Why Protocols Matter?

Good communication is key for distributed systems to work smoothly as nodes need to be able to communicate properly with each other internally and also often externally depending on whether the system needs to access third parties or be exposed to third parties.

A fundamental challenge that developers face today when building modern distributed systems is that there are currently no viable standard protocols that make it easier for them to implement distributed systems the same way as what HTTP did for the old web. A common approach regarding how nodes communicate to each other when dealing with modern distributed systems such as microservices is to use either synchronous protocols (e.g. HTTP/REST) or asynchronous protocols (e.g. AMQP). We say HTTP is a synchronous protocol in the sense that it works on request/response pattern i.e. the client issues a request and waits for a response (often very long wait!). On the other hand opposite to HTTP approach, message passing (e.g. AMQP) approach is asynchronous in the sense that as a client you don`t need to wait for a response and in particular responses to messages can be sent back in a different order than they were sent.

To tackle the protocol challenges that developers face today, at Nanosai we are developing a new breed of open network protocol called IAP aimed at bringing wider applicability, performance, simplicity and intelligence to modern distributed systems as part of a smart eco-system. We designed IAP from ground up with following intentions;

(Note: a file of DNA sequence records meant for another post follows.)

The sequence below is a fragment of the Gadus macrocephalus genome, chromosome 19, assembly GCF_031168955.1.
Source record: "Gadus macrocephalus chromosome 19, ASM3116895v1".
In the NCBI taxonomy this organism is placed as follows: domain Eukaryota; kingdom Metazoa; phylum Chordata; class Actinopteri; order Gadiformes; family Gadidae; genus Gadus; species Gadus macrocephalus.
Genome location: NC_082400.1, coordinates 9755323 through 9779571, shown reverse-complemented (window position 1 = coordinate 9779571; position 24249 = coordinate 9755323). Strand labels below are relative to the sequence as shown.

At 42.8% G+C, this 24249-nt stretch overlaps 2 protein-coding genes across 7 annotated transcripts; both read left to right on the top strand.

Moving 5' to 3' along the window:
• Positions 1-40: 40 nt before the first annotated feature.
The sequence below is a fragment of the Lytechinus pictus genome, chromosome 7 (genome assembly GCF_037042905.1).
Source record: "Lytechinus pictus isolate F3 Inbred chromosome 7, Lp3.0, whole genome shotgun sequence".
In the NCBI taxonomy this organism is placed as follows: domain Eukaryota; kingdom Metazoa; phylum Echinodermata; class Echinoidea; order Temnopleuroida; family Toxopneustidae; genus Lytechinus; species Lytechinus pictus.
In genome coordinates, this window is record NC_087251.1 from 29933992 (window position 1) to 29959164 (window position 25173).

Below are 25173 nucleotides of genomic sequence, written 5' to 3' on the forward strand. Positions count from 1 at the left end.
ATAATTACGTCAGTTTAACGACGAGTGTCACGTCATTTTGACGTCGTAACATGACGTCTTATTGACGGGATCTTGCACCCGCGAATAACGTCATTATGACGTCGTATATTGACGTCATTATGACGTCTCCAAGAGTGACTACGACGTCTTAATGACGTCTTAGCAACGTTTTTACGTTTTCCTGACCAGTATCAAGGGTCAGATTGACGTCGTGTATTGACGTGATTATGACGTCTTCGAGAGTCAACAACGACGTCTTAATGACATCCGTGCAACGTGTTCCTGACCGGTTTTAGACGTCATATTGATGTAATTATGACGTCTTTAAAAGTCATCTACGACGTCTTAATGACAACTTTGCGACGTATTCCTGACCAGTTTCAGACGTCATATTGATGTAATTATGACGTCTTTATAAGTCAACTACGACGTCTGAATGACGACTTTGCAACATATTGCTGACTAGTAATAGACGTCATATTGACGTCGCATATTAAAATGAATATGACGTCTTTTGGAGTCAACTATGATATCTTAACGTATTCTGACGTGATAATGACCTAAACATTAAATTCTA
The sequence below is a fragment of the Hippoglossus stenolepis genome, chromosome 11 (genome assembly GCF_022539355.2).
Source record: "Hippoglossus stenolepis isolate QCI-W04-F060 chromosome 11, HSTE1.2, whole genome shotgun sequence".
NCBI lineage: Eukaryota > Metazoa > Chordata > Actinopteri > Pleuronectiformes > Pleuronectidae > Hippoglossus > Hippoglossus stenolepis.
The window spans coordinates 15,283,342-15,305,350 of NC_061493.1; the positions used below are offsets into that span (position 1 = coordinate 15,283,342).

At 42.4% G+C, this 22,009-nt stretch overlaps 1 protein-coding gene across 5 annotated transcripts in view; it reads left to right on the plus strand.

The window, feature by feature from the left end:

• To be a viable replacement/supplement to HTTP, FTP, SNMP, ODBC, RPC etc.

• To support more message flows and thus more use cases than HTTP

• To be simpler and more general purpose than HTTP

• To be more compact than HTTP

• To be a lot smarter than HTTP

What Is IAP Protocol?

In a nutshell IAP (see IAP Specification) is an async free flow message oriented protocol. By free flow we mean that messages can flow freely in both directions between communicating nodes. IAP does not limit itself to the request-response communication pattern of HTTP, or other RPC protocols. Being a free flow message oriented protocol means for example that any of the following scenarios are valid: